Prior to the recent recession, there were only five years in the S&P 500's history when dividends declined, and the maximum yearly decline was just 3.3%. In the 2000s, financial companies paid increasing dividends out of unsustainable profits, and S&P 500 dividend growth accelerated. When the housing bubble burst, these financial firms' profits and dividends collapsed. Yet it is little known that the entire decline in dividends of U.S. stocks during the recession was due to the fall of the financial sector. The sum of the dividends paid by firms in the other nine sectors of the U.S. equity markets was actually higher in 2009—at the bottom of the worst recession and bear market in the past 75 years—than it was in 2007, when stocks and the economy were at their peak.
A 3.3% variation in income is pretty darn small. The only stock selling I did during the crisis in 2008,2009 was tax loss harvesting, but I more than made up for that by buying (too early in many cases) other stocks.
My income did drop by 10% but that was proportionally as much by the decrease in distributions from Vanguard GNMA and having to reinvest PenFed 6% CD at 3.5% as the admittedly large dividend cuts from financial stocks. As Siegel say most companies continued to raise dividends in 2008 and 2009. I did engage is some belt tightening but that was no different than most retired total return investors folks on the forum and this was a much due to the wealth effect as the drop in income.

Imagine that that you retired in Dec 2006. It is now Jan 2007 you have a portfolio consisting of 200K in 5 year CD ladder with 4% interest, 200K in a bond fund (VBTLX) and 600K in stock portfolio VSTAX or ETFs. You need to spend 40K a year (or use 4% and the Clyatt method). We will ignore inflation for simplicity

What are the precise steps are going you use each year to generate the 40K, while maintaining an 60/40 AA? Since you are about to retire I think developing a withdrawal strategy and back testing would be worthwhile exercise.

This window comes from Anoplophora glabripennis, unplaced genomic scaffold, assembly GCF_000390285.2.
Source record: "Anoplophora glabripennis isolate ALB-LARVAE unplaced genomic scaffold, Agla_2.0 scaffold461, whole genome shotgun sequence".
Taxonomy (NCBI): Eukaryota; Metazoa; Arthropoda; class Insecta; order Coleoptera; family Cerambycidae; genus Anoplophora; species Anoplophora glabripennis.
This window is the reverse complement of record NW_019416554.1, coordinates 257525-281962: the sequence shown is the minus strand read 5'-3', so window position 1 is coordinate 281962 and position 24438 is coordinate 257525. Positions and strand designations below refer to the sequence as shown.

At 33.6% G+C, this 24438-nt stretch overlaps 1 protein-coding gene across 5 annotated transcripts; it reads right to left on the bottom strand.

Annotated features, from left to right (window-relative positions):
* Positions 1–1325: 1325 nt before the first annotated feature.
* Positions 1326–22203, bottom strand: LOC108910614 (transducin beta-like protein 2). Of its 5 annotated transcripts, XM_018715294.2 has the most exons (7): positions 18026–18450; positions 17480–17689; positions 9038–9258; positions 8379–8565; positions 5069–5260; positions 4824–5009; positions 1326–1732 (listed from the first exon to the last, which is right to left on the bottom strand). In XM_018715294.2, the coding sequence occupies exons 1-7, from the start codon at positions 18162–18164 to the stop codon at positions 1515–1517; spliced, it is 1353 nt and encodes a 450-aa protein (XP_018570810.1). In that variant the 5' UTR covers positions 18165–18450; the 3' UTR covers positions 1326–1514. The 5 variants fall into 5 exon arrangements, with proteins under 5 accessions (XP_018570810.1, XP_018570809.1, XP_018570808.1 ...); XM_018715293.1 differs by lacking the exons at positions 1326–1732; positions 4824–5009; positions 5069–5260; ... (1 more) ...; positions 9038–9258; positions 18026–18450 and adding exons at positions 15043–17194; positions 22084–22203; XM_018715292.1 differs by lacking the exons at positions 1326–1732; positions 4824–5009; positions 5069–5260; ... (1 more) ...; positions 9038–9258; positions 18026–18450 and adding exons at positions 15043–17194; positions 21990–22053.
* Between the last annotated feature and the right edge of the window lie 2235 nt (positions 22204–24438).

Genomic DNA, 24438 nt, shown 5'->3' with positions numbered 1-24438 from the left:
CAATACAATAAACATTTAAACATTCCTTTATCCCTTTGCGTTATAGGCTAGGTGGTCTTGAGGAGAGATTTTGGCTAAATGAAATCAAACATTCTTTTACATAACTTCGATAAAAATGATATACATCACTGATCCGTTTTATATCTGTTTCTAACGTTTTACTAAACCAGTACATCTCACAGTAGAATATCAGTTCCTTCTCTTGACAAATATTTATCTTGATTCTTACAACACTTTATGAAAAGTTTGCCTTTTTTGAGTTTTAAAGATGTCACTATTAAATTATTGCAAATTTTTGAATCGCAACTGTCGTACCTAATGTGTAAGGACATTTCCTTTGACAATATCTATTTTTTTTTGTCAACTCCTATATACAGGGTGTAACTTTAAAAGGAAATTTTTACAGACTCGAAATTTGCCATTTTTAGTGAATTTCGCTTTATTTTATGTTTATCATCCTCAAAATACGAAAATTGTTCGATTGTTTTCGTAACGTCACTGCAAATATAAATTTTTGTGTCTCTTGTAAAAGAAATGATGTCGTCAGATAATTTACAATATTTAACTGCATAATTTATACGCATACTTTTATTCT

Look I am sorry about the untraded REIT but they are considered significantly more risking than blue chips dividends stocks and really aren't relevant.
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Old 08-22-2011, 07:12 AM   #43
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CD's & Treasuries are paying nothing, we shouldn't be spending dividends........I guess we should all go back to work like mathjak107.
havent retired yet... not because we cant but only because we havent finalized our plans yet.

your off base that with that statement, its not what i said at all.

its all about having a working plan and a portfolio that meets your goals and risk tolerance.

im very much invested in dividend paying funds. but im also careful to make sure i leave at least a 15 year time frame before i count on selling them so odds are ill never sell into a downturn. thats death to a portfolio when spending down..

my plan works just fine with 7 years of withdrawls in cash instruments and eventually an immeadiate annuity, another 7 years in fixed income and the rest growing long term in equities..

why 15 years? because 15 years is the shortest time frame where we always had at least some point where equities could be sold at a gain.

my dividends are reinvested and are never used as cash . they are reinvested to keep that stock bucket growing.......

the income stream is not dependant on what stocks and dividends do in the short term. the cash flow is pretty steady and can be sustained up to 15 years out if need be.